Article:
Immigrants are at the core of our communities. They are our friends, family members, neighbors, and partners. They are us. All immigrants make valuable contributions to our communities every day but much of the rhetoric coming from the Trump administration criminalizes immigrant communities and fails to respect their contributions.

“Public Charge” is a term used by U.S. immigration officials to refer to a person who is considered dependent on the government for cash “welfare” or long-term institutional care. Under the current rules, immigration officials can consider programs like Temporary Assistance for Needy Families (TANF) and Supplemental Security Income (SSI) in determining whether an immigrant is eligible for lawful permanent status or a visa to enter the U.S. However, if DHS’ proposed rule passes, programs like Medicaid, Supplemental Nutrition Assistance Program (SNAP) and even certain housing benefits would be added to the list.

On October 10th, the Department of Homeland Security (DHS) released​ new proposed regulations to the “public charge” immigration policy. The proposed changes would make—and have already made—immigrant families afraid to seek programs that support their basic needs. If enacted, the new regulations could prevent immigrants from using the programs their tax dollars help support and would prevent them from accessing healthy food and securing affordable housing. Immigrant families with children, elderly people, or people living with disabilities would be the ones most impact by this harmful proposed rule as these are groups that most likely need support from public benefit programs to live and thrive in their communities.



Our time to act is now! Before the proposed rule to public charge can be finalized, the administration is required by law to review and respond to every unique public comment​ ​they receive about the proposed regulation. The public comment period closes on Monday, December 10th and we encourage everyone who values the diversity of our communities to submit a public comment through the Protecting Immigrant Families Coalition’s online portal.

Credit reports and scores are inappropriate measures to determine the likelihood that an immigrant will become a public charge. The inclusion of credit reports and scores in this proposed rule’s public charge determination is ill-advised and inappropriate.

Credit reports suffer from unacceptable rates of inaccuracy, especially for determining immigration status. The Federal Trade Commission (FTC), which conducted the definitive study on credit reporting errors, found that: about 21% of consumers had verified errors in their credit reports; 13% had errors that affected their credit scores; and 5% had serious errors that would cause them to be denied or pay more for credit. These error levels are far too high for credit reports and scores to be used for determining the fate of someone’s immigration status. Denying 21% or even 5% of immigrants a visa or green card because of erroneous information is unconscionable. The proposed public charge rule also fails to acknowledge the fact that the US credit scoring system perpetuates racism. Black communities and other communities of color have been disproportionately targeted for high-cost, predatory loans and risky financial products. As a result of predatory and discriminatory practices, such as redlining, Black and Latinx immigrant communities are more likely to have damaged credit.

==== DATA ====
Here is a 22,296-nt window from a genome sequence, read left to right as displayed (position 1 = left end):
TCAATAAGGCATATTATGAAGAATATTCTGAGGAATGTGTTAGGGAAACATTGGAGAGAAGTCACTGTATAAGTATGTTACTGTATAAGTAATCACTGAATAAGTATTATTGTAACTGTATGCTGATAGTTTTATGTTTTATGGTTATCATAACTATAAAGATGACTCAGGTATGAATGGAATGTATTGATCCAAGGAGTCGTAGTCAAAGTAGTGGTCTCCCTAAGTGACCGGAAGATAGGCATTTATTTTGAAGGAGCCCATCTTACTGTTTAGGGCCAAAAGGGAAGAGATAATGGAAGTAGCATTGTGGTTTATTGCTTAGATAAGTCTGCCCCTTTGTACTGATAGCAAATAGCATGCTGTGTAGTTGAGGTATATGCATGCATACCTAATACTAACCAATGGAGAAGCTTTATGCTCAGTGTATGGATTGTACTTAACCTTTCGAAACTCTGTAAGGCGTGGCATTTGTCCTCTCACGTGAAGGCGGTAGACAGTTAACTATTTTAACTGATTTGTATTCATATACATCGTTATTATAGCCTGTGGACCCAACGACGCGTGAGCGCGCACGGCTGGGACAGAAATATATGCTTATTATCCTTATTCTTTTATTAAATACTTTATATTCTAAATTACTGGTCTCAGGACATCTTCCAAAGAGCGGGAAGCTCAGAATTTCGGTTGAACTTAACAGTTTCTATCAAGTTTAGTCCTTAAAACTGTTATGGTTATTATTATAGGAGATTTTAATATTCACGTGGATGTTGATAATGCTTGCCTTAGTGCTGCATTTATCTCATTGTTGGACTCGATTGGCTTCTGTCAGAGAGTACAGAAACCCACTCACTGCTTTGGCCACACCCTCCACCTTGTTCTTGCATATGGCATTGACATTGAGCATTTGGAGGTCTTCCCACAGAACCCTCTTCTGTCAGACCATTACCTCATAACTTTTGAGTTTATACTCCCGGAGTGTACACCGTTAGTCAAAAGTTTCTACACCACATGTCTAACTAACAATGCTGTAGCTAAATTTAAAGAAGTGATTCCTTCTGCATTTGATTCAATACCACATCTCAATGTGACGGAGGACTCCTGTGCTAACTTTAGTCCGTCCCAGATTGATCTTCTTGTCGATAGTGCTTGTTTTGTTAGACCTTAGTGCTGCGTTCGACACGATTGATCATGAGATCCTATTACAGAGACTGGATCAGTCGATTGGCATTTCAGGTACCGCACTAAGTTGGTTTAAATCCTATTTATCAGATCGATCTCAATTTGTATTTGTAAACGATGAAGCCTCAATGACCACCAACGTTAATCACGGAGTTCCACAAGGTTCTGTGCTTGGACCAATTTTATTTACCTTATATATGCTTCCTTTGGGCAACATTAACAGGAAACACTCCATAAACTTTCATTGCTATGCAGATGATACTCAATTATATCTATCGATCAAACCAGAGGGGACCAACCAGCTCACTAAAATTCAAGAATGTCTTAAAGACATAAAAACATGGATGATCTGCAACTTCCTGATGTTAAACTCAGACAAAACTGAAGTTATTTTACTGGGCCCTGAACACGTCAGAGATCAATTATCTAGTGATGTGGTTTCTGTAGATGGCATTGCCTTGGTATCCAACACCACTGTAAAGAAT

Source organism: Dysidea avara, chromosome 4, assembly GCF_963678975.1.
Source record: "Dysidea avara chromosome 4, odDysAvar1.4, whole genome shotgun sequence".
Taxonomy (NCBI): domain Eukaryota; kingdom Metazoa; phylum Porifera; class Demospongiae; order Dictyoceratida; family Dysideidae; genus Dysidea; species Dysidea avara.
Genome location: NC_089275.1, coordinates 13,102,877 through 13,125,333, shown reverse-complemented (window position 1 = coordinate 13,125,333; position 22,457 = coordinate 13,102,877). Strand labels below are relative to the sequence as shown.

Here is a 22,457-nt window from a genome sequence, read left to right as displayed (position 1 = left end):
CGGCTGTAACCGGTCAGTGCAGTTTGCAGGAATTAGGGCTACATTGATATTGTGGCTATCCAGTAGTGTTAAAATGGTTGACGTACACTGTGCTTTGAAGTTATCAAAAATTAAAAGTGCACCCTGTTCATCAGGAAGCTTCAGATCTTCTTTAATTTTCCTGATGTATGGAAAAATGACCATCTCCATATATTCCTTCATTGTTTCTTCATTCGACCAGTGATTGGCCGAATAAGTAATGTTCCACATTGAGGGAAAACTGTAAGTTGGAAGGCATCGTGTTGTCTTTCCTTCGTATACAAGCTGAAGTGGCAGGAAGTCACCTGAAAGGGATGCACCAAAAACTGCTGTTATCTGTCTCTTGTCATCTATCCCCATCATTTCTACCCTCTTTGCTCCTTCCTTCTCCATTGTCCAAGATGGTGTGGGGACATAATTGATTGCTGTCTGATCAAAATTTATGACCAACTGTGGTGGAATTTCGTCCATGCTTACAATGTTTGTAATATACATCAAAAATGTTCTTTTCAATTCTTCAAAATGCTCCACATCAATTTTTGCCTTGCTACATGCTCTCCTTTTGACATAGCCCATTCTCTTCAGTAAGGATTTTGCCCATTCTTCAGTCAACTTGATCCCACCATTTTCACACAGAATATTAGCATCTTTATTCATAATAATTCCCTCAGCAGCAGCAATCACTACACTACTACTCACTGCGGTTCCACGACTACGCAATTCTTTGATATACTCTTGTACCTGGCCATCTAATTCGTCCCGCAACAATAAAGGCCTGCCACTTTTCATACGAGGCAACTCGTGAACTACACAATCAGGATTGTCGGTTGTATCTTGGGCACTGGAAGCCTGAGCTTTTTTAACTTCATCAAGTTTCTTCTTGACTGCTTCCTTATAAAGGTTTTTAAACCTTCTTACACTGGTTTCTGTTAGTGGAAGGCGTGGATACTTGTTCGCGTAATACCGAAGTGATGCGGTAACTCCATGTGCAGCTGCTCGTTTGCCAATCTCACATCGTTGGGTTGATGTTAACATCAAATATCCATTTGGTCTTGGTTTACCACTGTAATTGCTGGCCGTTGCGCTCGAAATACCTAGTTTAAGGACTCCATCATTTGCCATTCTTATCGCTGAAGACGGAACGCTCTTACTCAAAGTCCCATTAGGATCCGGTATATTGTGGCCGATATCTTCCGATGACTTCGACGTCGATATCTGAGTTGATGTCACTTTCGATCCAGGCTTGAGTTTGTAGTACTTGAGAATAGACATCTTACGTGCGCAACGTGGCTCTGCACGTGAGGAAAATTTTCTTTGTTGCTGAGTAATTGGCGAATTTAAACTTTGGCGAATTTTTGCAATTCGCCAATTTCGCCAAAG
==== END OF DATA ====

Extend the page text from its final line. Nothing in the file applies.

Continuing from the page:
DHS’ proposed changes to public charge rule are already creating fear and confusion in many immigrant communities, including the Asian American and Pacific Islander (AAPI) community, and there are concerns about the chilling effect this could have on low-income immigrant’s use of needed public benefits. Nearly 1.5 million AAPI non-citizens who use certain public benefits would be impacted by this proposed rule. Latinos continue to make up the largest percentage of immigrants in California (51%), and based on CRC original research we have heard first-hand that immigrant families are going underground – denying themselves access to financial and economic resources to which they are entitled. Further, according to a recent report by the Migration Policy Institute, the proposed change in the interpretation of Public Charge could negatively affect nearly 2.3 million immigrants with incomes at or below 250% of the federal poverty line.

Despite what the federal government says, the proposed rule doesn’t promote self-sufficiency. Every child needs nutritious food and regular medical check-ups so they can attend school healthy and ready to learn. We should do all we can to maximize their opportunity to thrive. But instead this proposed rule would impact millions of children, including many who are U.S. citizens with at least one immigrant parent. In fact, those who will suffer the most are the thousands of children whose health and opportunity relies on public support.

The time to act is now! Immigrants and their families should not have to worry about choosing food or shelter over the opportunity to adjust their legal status, yet this is the cruel choice that the proposed rule to public charge forces them to make. Entire households will be harmed, as there is no way to target individual immigrants without hurting children, families, and communities.

The public comment period closes on Monday, December 10th and we encourage you all to submit a public comment through the Protecting Immigrant Families Coalition’s online portal.

Here to Stay is a committee on a mission to ensure that immigrant families in California have access to financial resources and economic opportunity by advocating for more equitable policies and corporate practices.